Brendan’s Alternate Tagline for Becoming the Ex-Wife:
Best thing that ever happened to her.
The story of author Ursula Parrott who popularized the term “ex-wife.”
Fact for Non-History People:
A 1930s study found that 94% of women believed divorce should be the solution for an unhappy marriage but only 54% approved if there were children.
Fact for History Nerds:
Divorce laws during this time period were drastically different from state to state. New York only allowed divorce due to adultery. Nevada had 8 possible reasons.
My Take on Becoming the Ex-Wife:
There are certain books which catch you completely by surprise. Marsha Gordon’s “Becoming the Ex-Wife” is one of those books. Her subject, writer Ursula Parrott, had the type of life which would fit perfectly within our current environment where celebrities rise and fall and rise again seemingly on a daily basis. Parrott, however, did all of this during the first half of the 1900s when people generally fell into obscurity never to rise again. Oh, and let’s not forget that Parrott was a woman when having a career at all was a rarity. She certainly never forgot when she was writing.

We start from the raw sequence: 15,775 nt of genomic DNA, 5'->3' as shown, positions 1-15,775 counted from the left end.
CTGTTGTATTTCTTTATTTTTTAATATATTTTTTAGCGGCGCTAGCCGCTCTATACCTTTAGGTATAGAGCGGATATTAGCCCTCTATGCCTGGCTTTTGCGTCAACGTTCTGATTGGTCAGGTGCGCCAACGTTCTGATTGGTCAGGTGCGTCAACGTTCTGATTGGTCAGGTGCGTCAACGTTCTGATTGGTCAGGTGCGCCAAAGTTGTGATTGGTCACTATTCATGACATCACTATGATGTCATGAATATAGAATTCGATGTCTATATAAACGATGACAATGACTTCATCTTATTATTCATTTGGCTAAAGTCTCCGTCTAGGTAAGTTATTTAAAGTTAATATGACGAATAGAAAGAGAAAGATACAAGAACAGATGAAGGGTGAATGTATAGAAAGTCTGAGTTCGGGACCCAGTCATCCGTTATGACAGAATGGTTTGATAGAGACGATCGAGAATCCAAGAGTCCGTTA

Gordon does an excellent job of telling Parrott’s story because she balances her admiration with the right amount of critical eye. The book is well written and is as thorough as possible. Gordon has to jump around in time a bit to keep focus on specific aspects of Parrott but it’s never distracting which is no small feat. In fact, I’d say the only possible weakness in this book is the subject herself. Parrott was complicated, like many people, but she was also a contradiction in many ways. If you enjoy your heroes/heroines to be nearly blemish free, then I think you will find Parrott to be downright enraging at various points of her life. If you can accept that a human can be both good and bad in various measures while finding their life story interesting, then you will enjoy this book immensely.
(This book was provided as an advance copy.)
A great look at an often-overlooked time period. Buy it here!
If You Liked This Try:
- Nell McShane Wulfhart, The Great Stewardess Rebellion
- Kate Moore, The Woman They Could Not Silence
- Claire Harman, Charlotte Bronte
- Charlotte Gordon, Romantic Outlaws
- Karen Abbott, Liar Temptress Soldier Spy